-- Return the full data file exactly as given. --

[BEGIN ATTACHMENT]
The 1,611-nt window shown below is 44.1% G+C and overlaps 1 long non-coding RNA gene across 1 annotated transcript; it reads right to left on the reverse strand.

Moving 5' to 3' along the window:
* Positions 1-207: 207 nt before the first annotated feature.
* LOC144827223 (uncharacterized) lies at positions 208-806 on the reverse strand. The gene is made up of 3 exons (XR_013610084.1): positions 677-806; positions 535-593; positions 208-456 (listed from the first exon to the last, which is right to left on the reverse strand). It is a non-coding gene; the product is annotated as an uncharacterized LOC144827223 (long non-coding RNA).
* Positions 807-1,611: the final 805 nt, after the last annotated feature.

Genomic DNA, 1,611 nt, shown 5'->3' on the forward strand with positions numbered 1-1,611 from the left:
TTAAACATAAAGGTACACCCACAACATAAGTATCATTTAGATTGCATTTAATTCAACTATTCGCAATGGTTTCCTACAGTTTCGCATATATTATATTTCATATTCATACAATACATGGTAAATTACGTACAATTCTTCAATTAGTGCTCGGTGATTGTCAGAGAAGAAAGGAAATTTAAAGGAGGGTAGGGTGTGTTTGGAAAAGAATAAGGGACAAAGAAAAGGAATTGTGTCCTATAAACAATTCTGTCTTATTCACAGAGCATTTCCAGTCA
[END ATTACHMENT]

The 1,611-nt window shown below is 44.1% G+C and overlaps 1 long non-coding RNA gene across 1 annotated transcript; it reads right to left on the reverse strand.

Moving 5' to 3' along the window:
* Positions 1-207: 207 nt before the first annotated feature.
* LOC144827223 (uncharacterized) lies at positions 208-806 on the reverse strand. The gene is made up of 3 exons (XR_013610084.1): positions 677-806; positions 535-593; positions 208-456 (listed from the first exon to the last, which is right to left on the reverse strand). It is a non-coding gene; the product is annotated as an uncharacterized LOC144827223 (long non-coding RNA).
* Positions 807-1,611: the final 805 nt, after the last annotated feature.

Genomic DNA, 1,611 nt, shown 5'->3' on the forward strand with positions numbered 1-1,611 from the left:
TTAAACATAAAGGTACACCCACAACATAAGTATCATTTAGATTGCATTTAATTCAACTATTCGCAATGGTTTCCTACAGTTTCGCATATATTATATTTCATATTCATACAATACATGGTAAATTACGTACAATTCTTCAATTAGTGCTCGGTGATTGTCAGAGAAGAAAGGAAATTTAAAGGAGGGTAGGGTGTGTTTGGAAAAGAATAAGGGACAAAGAAAAGGAATTGTGTCCTATAAACAATTCTGTCTTATTCACAGAGCATTTCCAGTCA